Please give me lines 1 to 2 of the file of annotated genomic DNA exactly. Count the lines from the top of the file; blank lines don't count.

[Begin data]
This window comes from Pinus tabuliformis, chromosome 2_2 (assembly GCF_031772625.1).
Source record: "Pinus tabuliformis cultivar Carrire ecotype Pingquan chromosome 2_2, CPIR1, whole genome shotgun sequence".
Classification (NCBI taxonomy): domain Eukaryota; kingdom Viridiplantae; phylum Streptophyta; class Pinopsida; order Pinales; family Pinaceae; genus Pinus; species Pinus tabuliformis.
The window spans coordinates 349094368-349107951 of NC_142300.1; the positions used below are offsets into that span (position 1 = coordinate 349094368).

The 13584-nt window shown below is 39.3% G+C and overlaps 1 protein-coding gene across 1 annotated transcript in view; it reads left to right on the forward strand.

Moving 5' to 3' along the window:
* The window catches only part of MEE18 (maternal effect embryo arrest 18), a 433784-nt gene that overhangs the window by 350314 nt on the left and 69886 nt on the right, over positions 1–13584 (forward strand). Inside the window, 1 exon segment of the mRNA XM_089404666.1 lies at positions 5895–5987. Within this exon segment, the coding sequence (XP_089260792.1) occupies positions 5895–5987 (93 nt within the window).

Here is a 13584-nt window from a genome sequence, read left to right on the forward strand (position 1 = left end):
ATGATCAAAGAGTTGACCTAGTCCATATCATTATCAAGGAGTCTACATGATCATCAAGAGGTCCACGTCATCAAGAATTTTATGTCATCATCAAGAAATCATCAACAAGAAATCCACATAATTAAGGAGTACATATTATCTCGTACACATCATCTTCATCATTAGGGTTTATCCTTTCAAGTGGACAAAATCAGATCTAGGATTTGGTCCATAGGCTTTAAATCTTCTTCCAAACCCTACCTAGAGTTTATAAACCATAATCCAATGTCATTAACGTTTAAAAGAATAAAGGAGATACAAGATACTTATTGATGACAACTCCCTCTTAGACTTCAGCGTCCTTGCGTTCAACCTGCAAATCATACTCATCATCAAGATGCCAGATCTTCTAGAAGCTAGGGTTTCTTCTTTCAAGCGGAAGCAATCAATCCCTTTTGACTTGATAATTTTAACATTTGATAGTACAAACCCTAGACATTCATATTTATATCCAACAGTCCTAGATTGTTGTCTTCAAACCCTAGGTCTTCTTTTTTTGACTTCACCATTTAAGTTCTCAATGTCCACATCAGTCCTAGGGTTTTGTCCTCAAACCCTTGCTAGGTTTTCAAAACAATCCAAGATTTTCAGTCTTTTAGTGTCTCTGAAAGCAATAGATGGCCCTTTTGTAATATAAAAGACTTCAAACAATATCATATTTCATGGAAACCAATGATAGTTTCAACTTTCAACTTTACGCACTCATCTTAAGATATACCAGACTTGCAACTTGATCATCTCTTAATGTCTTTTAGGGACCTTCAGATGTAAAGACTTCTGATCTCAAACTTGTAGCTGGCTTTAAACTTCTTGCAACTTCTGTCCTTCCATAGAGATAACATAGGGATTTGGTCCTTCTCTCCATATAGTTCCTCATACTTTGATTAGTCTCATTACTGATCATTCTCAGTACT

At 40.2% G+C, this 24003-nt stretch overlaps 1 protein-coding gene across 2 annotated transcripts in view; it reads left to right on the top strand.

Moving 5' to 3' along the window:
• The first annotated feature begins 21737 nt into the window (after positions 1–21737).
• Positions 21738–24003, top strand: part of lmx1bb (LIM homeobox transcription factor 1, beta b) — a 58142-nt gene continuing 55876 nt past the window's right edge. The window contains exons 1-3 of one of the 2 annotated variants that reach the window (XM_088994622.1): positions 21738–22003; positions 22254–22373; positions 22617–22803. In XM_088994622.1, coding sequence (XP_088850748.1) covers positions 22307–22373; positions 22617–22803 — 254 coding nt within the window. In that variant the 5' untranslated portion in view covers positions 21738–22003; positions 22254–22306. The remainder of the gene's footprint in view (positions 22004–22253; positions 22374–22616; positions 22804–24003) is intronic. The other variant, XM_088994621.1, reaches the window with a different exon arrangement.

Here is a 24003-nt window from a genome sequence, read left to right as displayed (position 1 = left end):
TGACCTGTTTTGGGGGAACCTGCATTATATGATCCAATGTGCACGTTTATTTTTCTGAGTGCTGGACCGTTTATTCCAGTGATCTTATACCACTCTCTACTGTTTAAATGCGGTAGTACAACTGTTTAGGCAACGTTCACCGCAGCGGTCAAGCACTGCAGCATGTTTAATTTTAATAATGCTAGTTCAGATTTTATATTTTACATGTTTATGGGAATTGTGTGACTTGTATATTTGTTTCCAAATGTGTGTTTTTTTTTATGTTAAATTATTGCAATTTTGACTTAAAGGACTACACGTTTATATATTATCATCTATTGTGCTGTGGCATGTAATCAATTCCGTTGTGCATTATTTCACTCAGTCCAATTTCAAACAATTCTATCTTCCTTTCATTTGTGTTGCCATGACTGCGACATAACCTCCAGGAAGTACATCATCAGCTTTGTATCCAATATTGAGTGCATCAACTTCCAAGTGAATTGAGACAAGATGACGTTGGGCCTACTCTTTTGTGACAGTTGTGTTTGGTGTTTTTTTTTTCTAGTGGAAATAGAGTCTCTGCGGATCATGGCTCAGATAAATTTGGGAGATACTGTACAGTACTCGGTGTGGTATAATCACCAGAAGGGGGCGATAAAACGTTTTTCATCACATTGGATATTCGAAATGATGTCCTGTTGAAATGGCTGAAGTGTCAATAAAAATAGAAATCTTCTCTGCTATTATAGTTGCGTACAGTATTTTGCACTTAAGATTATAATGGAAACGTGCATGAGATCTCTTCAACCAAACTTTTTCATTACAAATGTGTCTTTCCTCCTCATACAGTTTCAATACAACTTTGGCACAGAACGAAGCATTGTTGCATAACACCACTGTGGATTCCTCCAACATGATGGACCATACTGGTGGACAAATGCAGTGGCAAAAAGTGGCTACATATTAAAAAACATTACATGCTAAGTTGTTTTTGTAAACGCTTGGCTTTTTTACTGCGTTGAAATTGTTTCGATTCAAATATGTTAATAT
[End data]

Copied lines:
This window comes from Pinus tabuliformis, chromosome 2_2 (assembly GCF_031772625.1).
Source record: "Pinus tabuliformis cultivar Carrire ecotype Pingquan chromosome 2_2, CPIR1, whole genome shotgun sequence".